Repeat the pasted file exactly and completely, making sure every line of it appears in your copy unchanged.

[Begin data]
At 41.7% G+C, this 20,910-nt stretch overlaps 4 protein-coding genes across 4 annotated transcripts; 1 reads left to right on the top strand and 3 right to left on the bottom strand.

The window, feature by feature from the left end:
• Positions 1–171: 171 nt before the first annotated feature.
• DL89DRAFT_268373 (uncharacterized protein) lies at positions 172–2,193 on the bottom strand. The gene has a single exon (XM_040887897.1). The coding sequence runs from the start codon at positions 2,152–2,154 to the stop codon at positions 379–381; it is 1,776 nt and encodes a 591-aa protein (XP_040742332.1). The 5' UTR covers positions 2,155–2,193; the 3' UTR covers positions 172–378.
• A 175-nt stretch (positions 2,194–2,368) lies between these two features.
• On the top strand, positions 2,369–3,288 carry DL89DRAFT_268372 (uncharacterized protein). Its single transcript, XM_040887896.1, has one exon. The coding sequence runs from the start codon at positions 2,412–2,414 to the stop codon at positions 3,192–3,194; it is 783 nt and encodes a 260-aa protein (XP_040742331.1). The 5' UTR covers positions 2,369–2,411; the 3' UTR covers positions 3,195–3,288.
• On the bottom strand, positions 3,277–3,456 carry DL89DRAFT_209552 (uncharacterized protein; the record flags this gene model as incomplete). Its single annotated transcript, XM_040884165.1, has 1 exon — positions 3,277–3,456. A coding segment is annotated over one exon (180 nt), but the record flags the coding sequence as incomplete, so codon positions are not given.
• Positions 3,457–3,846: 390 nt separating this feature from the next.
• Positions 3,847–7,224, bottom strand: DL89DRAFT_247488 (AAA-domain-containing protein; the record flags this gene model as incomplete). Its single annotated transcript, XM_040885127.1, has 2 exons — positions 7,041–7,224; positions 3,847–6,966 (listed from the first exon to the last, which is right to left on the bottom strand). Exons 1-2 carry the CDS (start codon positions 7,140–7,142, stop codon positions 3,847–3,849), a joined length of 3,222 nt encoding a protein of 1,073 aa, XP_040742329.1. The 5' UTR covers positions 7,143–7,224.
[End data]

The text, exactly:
At 41.7% G+C, this 20,910-nt stretch overlaps 4 protein-coding genes across 4 annotated transcripts; 1 reads left to right on the top strand and 3 right to left on the bottom strand.

The window, feature by feature from the left end:
• Positions 1–171: 171 nt before the first annotated feature.
• DL89DRAFT_268373 (uncharacterized protein) lies at positions 172–2,193 on the bottom strand. The gene has a single exon (XM_040887897.1). The coding sequence runs from the start codon at positions 2,152–2,154 to the stop codon at positions 379–381; it is 1,776 nt and encodes a 591-aa protein (XP_040742332.1). The 5' UTR covers positions 2,155–2,193; the 3' UTR covers positions 172–378.
• A 175-nt stretch (positions 2,194–2,368) lies between these two features.
• On the top strand, positions 2,369–3,288 carry DL89DRAFT_268372 (uncharacterized protein). Its single transcript, XM_040887896.1, has one exon. The coding sequence runs from the start codon at positions 2,412–2,414 to the stop codon at positions 3,192–3,194; it is 783 nt and encodes a 260-aa protein (XP_040742331.1). The 5' UTR covers positions 2,369–2,411; the 3' UTR covers positions 3,195–3,288.
• On the bottom strand, positions 3,277–3,456 carry DL89DRAFT_209552 (uncharacterized protein; the record flags this gene model as incomplete). Its single annotated transcript, XM_040884165.1, has 1 exon — positions 3,277–3,456. A coding segment is annotated over one exon (180 nt), but the record flags the coding sequence as incomplete, so codon positions are not given.
• Positions 3,457–3,846: 390 nt separating this feature from the next.
• Positions 3,847–7,224, bottom strand: DL89DRAFT_247488 (AAA-domain-containing protein; the record flags this gene model as incomplete). Its single annotated transcript, XM_040885127.1, has 2 exons — positions 7,041–7,224; positions 3,847–6,966 (listed from the first exon to the last, which is right to left on the bottom strand). Exons 1-2 carry the CDS (start codon positions 7,140–7,142, stop codon positions 3,847–3,849), a joined length of 3,222 nt encoding a protein of 1,073 aa, XP_040742329.1. The 5' UTR covers positions 7,143–7,224.